Modernized inventory system wins Qualcomm Wireless Innovation Prize
Christopher Beley’s Flextory, a flexible, web-based inventory system designed for multiple inventory scenarios, won $10,000 and top prize at the 2012 University of Wisconsin–Madison Qualcomm Wireless Innovation Competition.
The Qualcomm Wireless Innovation Prize, sponsored by the San Diego-based mobile technology company, rewards students who present creative wireless technology products and well-developed business plans. The competition was held Wednesday (April 18) in the Wisconsin Institutes for Discovery.
Frustrated with the user interfaces, expense and lack of adaptability in current inventory software, Beley set out to design his own that could scan and create barcodes, be adapted to home use, collections, or large business systems and would not require the user to maintain the software. The result is Flextory. The system resides on the web, so the data is available to the user over multiple devices anywhere there is Internet access. Beley has already incorporated a business.
“There are endless business opportunities in wireless technology,” says Qualcomm Senior Vice President of Engineering, Gil Sih. “When students from across campus form teams with business, engineering and computer science students, powerful ideas with great potential are born. We are happy to encourage the growing culture of entrepreneurism at UW–Madison.”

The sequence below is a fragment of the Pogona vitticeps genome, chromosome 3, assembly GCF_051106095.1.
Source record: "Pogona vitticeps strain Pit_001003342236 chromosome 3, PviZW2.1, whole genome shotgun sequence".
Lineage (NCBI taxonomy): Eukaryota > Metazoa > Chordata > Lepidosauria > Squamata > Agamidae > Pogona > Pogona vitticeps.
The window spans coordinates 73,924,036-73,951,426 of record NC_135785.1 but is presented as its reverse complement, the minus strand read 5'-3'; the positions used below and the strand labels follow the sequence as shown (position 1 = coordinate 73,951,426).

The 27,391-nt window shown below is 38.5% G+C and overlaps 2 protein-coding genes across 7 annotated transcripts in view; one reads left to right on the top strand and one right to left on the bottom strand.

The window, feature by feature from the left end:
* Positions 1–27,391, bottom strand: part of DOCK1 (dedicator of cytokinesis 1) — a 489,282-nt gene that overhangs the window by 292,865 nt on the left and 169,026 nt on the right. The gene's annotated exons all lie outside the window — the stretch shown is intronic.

Second place and $5,000 went to Plate, by Tom Rohlf, Lizhong Cao, and Li Zhan. The dashboard, smartphone app and tablet-based menu service provides restaurants with consumer preference data. Customers would use Plate software on smartphones, tablets and other devices to order food, but also learn about specials, design their own menus, easily split checks, join loyalty programs and integrate social media into their dining experience.
Third place and $2,500 was awarded to Winstruments, an Internet enabled, personal, wireless weather station including error-checking mechanisms designed by Alex Kubicek, Bryan Dow, Elise Garms and Kendra Hill. The team’s goal is to commercialize personal pollution tracking and weather instruments, network those stations and then integrate all the data to form more localized weather information tied to social networking.
“We’re always impressed with the way students creatively combine their analytic and academic skills with other interests to solve problems,” says Electrical and Computer Engineering Professor Parmesh Ramanathan, who co-coordinated the competition with Duane H. and Dorothy M. Bluemke Professor of Electrical and Computer Engineering and Chair John Booske. “Through this competition, students have again created workable, potentially profitable solutions that will improve the quality of life.”
This year’s judges included entrepreneur and former general manager of emerging technology at Cisco Systems, Adrian Amelse, Telecom Consultant Jeff Roznowski and Qualcomm Senior Vice President of Engineering, Gil Sih.